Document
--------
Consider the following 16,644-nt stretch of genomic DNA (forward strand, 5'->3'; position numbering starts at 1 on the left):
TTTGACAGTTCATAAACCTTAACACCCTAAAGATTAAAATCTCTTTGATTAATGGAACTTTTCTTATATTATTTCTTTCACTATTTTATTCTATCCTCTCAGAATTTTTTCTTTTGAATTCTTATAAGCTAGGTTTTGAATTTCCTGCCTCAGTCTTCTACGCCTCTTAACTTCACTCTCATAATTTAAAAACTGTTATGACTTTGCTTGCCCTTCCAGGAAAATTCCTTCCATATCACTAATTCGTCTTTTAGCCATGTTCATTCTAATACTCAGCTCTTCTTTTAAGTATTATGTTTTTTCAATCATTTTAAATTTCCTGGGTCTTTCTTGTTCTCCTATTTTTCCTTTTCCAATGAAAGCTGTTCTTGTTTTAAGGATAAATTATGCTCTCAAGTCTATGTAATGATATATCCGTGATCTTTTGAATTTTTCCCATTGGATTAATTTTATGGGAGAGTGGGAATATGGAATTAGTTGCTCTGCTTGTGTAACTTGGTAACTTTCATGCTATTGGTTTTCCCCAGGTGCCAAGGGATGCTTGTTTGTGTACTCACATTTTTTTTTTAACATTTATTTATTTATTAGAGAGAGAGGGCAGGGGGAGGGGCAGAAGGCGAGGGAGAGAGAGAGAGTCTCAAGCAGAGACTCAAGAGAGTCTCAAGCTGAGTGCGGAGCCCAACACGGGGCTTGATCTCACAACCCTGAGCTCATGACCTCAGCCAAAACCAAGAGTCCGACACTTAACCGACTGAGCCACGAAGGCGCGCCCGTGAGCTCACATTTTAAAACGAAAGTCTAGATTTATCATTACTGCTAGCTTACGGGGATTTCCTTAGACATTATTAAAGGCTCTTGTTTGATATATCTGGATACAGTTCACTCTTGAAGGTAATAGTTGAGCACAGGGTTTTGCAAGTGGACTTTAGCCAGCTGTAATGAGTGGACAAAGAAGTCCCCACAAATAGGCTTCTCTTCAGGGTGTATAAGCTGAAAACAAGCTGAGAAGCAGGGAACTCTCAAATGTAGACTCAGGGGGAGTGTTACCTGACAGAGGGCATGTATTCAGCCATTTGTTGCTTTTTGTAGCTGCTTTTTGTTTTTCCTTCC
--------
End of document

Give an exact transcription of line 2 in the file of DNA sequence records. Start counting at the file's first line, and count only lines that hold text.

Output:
TTTGACAGTTCATAAACCTTAACACCCTAAAGATTAAAATCTCTTTGATTAATGGAACTTTTCTTATATTATTTCTTTCACTATTTTATTCTATCCTCTCAGAATTTTTTCTTTTGAATTCTTATAAGCTAGGTTTTGAATTTCCTGCCTCAGTCTTCTACGCCTCTTAACTTCACTCTCATAATTTAAAAACTGTTATGACTTTGCTTGCCCTTCCAGGAAAATTCCTTCCATATCACTAATTCGTCTTTTAGCCATGTTCATTCTAATACTCAGCTCTTCTTTTAAGTATTATGTTTTTTCAATCATTTTAAATTTCCTGGGTCTTTCTTGTTCTCCTATTTTTCCTTTTCCAATGAAAGCTGTTCTTGTTTTAAGGATAAATTATGCTCTCAAGTCTATGTAATGATATATCCGTGATCTTTTGAATTTTTCCCATTGGATTAATTTTATGGGAGAGTGGGAATATGGAATTAGTTGCTCTGCTTGTGTAACTTGGTAACTTTCATGCTATTGGTTTTCCCCAGGTGCCAAGGGATGCTTGTTTGTGTACTCACATTTTTTTTTTAACATTTATTTATTTATTAGAGAGAGAGGGCAGGGGGAGGGGCAGAAGGCGAGGGAGAGAGAGAGAGTCTCAAGCAGAGACTCAAGAGAGTCTCAAGCTGAGTGCGGAGCCCAACACGGGGCTTGATCTCACAACCCTGAGCTCATGACCTCAGCCAAAACCAAGAGTCCGACACTTAACCGACTGAGCCACGAAGGCGCGCCCGTGAGCTCACATTTTAAAACGAAAGTCTAGATTTATCATTACTGCTAGCTTACGGGGATTTCCTTAGACATTATTAAAGGCTCTTGTTTGATATATCTGGATACAGTTCACTCTTGAAGGTAATAGTTGAGCACAGGGTTTTGCAAGTGGACTTTAGCCAGCTGTAATGAGTGGACAAAGAAGTCCCCACAAATAGGCTTCTCTTCAGGGTGTATAAGCTGAAAACAAGCTGAGAAGCAGGGAACTCTCAAATGTAGACTCAGGGGGAGTGTTACCTGACAGAGGGCATGTATTCAGCCATTTGTTGCTTTTTGTAGCTGCTTTTTGTTTTTCCTTCC